Since how long are your symptoms? Were any investigations done for this? Do you smoke? Are you diabetic? Are you on any medications?
An MRI of the lower back and bone scan would be essential with your history of papillary thyroid carcinoma, if they have not been done earlier. This can be due to degenerative disc disease, which most often occurs in the lower spine but can occur anywhere along the spinal column. With this condition, the cushions, or discs, between the vertebrae become smaller or disappear. This can occur due to loss of fluid in the disc, making is narrower or due to tearing of the disc causing bulging or herniation of the disc and its gel-like components into the surrounding area. In either circumstance, pain is the most common complaint. The pain may be in the back, neck, hip, buttocks or may radiate down the legs (sciatica). Over the years, bone spurs may develop as the body reacts to the smaller space between the vertebrae. These spurs can press on the spinal cord and cause pain and/or neuropathy. Neuropathy is pain, numbness and tingling. Sometimes this pain is severe. This is also called as pinched nerves. Read about it;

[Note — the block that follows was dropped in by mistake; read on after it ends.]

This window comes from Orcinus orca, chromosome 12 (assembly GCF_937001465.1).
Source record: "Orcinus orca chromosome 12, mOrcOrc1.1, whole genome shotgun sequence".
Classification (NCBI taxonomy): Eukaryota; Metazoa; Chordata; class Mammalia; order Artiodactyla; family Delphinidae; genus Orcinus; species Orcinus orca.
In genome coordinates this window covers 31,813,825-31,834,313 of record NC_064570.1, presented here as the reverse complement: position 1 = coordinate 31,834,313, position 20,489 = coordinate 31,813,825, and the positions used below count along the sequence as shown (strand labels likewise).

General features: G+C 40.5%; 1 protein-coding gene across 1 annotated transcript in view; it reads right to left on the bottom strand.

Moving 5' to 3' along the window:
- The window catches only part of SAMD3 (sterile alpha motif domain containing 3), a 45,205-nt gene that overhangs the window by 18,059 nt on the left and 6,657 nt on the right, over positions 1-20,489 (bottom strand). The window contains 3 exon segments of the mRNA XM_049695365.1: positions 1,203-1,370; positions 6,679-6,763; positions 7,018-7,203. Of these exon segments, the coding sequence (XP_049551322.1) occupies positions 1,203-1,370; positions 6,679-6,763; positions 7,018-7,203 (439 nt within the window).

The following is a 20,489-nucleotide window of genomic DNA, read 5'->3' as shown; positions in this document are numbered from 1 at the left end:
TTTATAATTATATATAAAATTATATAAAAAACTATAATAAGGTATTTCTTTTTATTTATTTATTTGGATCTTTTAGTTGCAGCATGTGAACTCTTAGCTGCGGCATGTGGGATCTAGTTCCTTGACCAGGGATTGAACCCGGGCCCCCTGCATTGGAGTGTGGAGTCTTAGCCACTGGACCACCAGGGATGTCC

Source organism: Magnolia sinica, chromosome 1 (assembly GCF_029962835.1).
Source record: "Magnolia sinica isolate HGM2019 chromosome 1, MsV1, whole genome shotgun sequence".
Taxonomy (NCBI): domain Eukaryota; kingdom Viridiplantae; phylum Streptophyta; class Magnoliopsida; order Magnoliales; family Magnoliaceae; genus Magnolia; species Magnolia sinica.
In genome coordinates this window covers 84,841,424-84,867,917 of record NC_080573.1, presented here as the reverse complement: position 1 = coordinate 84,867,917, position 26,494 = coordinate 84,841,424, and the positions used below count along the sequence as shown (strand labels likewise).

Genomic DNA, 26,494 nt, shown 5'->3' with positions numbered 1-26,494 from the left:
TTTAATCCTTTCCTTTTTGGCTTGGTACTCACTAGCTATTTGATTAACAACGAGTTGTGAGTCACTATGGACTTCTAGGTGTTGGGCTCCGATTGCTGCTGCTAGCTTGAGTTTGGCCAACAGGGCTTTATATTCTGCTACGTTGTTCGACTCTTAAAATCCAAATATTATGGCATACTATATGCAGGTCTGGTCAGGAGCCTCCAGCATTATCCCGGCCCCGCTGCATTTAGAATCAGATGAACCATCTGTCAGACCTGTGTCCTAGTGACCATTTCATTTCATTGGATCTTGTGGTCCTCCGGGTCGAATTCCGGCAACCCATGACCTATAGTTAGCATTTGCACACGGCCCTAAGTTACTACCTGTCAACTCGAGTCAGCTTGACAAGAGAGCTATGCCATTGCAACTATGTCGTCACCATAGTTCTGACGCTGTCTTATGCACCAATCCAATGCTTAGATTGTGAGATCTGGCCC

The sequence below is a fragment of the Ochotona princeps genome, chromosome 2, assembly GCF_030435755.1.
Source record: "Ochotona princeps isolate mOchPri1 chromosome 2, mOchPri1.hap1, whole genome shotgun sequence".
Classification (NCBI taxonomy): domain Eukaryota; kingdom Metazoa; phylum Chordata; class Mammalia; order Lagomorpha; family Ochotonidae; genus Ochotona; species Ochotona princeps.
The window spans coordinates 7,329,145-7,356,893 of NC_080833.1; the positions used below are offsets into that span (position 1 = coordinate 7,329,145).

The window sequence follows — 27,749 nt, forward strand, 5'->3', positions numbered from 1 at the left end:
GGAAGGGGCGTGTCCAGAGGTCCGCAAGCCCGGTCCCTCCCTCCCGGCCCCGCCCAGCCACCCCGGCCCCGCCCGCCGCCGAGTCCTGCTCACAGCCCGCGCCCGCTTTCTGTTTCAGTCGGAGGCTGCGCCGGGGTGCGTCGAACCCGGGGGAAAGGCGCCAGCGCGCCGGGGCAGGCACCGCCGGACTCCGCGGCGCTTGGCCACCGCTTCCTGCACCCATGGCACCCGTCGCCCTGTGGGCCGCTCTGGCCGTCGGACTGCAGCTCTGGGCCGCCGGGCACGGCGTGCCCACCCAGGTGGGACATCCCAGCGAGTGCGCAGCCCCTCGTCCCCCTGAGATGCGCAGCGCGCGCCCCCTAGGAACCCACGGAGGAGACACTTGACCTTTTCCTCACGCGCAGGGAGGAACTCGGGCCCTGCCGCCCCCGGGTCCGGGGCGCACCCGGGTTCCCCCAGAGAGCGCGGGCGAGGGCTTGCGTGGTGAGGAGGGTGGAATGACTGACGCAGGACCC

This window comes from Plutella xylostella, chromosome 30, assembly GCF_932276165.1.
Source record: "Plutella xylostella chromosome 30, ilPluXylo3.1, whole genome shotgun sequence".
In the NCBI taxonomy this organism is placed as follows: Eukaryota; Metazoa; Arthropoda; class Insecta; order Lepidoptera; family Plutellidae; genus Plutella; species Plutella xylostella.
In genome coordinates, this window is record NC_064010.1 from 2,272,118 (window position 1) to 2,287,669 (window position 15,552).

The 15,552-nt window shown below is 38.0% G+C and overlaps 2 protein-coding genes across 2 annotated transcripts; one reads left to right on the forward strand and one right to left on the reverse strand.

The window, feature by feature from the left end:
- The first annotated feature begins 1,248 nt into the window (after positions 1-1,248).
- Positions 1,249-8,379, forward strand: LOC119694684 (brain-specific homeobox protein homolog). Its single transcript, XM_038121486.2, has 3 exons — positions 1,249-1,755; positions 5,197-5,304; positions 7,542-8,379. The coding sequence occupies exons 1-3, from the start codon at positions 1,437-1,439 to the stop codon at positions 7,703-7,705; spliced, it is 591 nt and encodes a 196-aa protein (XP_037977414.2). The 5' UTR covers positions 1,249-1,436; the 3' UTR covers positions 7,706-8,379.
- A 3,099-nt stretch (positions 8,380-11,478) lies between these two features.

Apart from the MRI and bone scan in your case neurophysiological studies like electromyography and nerve conduction studies (EMG & NCV) will be required to substantiate the diagnosis.
Please feel free for your follow up questions.
A long history of three months with pain in back of thigh radiating to knee and calf, knee feeling thick when bending and painful and uncomfortable even on sitting, points to pinched nerves or radiculopathy. The other differential diagnosis is knee osteoarthritis. In your age it is not common and knee osteoarthritis is usually not painful when one is sitting.
A clinical examination by a physician gives clear idea and clue to the diagnosis and differentiates between the two.
It is pleasure assisting you.